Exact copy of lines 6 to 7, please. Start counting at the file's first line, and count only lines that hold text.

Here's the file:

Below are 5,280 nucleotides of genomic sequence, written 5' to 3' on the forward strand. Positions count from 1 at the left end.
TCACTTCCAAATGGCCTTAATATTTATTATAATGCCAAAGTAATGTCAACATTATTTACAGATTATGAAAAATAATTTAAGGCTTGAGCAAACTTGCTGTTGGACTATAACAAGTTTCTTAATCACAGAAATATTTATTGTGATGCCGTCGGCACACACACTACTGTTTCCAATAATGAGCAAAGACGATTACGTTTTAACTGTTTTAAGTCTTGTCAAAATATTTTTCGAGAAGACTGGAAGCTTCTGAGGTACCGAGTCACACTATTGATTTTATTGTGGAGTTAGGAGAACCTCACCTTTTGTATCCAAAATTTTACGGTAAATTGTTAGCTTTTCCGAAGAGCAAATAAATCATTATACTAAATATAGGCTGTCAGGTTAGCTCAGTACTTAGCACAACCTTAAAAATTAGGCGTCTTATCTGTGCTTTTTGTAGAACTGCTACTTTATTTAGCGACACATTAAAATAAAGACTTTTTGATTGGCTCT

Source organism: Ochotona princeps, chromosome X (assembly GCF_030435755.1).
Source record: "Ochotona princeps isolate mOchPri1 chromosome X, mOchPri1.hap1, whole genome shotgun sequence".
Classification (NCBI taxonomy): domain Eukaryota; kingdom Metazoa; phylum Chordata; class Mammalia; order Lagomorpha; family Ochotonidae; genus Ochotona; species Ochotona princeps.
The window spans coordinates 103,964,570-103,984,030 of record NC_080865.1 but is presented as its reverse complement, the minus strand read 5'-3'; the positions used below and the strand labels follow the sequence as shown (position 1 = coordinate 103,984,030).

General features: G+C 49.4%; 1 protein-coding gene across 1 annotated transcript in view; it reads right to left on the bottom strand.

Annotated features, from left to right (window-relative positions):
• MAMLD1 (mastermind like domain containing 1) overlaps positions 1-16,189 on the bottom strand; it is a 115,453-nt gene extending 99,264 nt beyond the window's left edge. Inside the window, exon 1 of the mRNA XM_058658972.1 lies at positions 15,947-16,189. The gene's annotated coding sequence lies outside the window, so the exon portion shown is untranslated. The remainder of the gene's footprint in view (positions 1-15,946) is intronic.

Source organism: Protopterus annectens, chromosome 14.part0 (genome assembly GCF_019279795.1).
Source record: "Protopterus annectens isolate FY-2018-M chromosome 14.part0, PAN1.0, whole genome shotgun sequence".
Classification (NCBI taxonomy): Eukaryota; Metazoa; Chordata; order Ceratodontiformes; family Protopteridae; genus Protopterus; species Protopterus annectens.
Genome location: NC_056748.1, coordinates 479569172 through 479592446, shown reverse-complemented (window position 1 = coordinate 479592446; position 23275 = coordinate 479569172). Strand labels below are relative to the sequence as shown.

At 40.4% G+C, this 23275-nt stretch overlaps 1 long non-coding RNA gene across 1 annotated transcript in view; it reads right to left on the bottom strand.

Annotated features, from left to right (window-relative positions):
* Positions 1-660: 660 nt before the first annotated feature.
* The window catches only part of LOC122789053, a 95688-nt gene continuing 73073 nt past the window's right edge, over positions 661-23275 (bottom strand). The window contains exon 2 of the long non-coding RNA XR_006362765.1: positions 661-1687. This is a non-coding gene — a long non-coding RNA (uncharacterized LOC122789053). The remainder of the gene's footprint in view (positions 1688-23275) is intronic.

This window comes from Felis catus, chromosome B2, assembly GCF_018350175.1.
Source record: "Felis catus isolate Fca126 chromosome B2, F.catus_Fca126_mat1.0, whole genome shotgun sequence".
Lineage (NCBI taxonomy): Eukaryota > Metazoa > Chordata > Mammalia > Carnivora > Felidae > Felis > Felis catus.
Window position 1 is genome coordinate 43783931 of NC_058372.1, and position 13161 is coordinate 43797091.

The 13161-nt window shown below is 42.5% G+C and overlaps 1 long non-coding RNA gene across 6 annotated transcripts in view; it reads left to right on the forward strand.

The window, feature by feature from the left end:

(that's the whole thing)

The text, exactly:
The window spans coordinates 103,964,570-103,984,030 of record NC_080865.1 but is presented as its reverse complement, the minus strand read 5'-3'; the positions used below and the strand labels follow the sequence as shown (position 1 = coordinate 103,984,030).

General features: G+C 49.4%; 1 protein-coding gene across 1 annotated transcript in view; it reads right to left on the bottom strand.